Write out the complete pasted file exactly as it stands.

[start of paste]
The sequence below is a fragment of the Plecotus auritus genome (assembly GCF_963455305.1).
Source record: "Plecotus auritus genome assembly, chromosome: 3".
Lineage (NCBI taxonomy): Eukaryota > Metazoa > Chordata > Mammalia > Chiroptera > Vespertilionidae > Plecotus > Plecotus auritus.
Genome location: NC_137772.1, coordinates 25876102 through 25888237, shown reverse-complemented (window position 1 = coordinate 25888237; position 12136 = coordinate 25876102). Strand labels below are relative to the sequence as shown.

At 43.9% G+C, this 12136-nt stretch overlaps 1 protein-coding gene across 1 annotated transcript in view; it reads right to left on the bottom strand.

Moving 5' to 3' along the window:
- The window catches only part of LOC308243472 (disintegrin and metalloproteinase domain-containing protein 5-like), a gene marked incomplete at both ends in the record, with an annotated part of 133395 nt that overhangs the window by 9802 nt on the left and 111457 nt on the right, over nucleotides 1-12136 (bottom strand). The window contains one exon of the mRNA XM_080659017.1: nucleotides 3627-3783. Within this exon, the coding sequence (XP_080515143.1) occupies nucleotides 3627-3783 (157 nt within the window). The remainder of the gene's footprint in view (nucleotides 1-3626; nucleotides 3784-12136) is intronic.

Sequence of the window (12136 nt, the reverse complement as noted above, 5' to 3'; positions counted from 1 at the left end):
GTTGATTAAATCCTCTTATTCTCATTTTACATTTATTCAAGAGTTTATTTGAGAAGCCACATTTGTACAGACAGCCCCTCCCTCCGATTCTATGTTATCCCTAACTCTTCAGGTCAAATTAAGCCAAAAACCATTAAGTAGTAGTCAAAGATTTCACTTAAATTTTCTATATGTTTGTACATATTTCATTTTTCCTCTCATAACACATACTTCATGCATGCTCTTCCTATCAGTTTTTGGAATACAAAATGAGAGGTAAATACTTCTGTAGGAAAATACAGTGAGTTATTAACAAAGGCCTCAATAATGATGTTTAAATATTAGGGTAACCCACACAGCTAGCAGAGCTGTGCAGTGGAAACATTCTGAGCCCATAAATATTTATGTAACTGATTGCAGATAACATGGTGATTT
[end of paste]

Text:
The sequence below is a fragment of the Plecotus auritus genome (assembly GCF_963455305.1).
Source record: "Plecotus auritus genome assembly, chromosome: 3".
Lineage (NCBI taxonomy): Eukaryota > Metazoa > Chordata > Mammalia > Chiroptera > Vespertilionidae > Plecotus > Plecotus auritus.
Genome location: NC_137772.1, coordinates 25876102 through 25888237, shown reverse-complemented (window position 1 = coordinate 25888237; position 12136 = coordinate 25876102). Strand labels below are relative to the sequence as shown.

At 43.9% G+C, this 12136-nt stretch overlaps 1 protein-coding gene across 1 annotated transcript in view; it reads right to left on the bottom strand.

Moving 5' to 3' along the window:
- The window catches only part of LOC308243472 (disintegrin and metalloproteinase domain-containing protein 5-like), a gene marked incomplete at both ends in the record, with an annotated part of 133395 nt that overhangs the window by 9802 nt on the left and 111457 nt on the right, over nucleotides 1-12136 (bottom strand). The window contains one exon of the mRNA XM_080659017.1: nucleotides 3627-3783. Within this exon, the coding sequence (XP_080515143.1) occupies nucleotides 3627-3783 (157 nt within the window). The remainder of the gene's footprint in view (nucleotides 1-3626; nucleotides 3784-12136) is intronic.

Sequence of the window (12136 nt, the reverse complement as noted above, 5' to 3'; positions counted from 1 at the left end):
GTTGATTAAATCCTCTTATTCTCATTTTACATTTATTCAAGAGTTTATTTGAGAAGCCACATTTGTACAGACAGCCCCTCCCTCCGATTCTATGTTATCCCTAACTCTTCAGGTCAAATTAAGCCAAAAACCATTAAGTAGTAGTCAAAGATTTCACTTAAATTTTCTATATGTTTGTACATATTTCATTTTTCCTCTCATAACACATACTTCATGCATGCTCTTCCTATCAGTTTTTGGAATACAAAATGAGAGGTAAATACTTCTGTAGGAAAATACAGTGAGTTATTAACAAAGGCCTCAATAATGATGTTTAAATATTAGGGTAACCCACACAGCTAGCAGAGCTGTGCAGTGGAAACATTCTGAGCCCATAAATATTTATGTAACTGATTGCAGATAACATGGTGATTT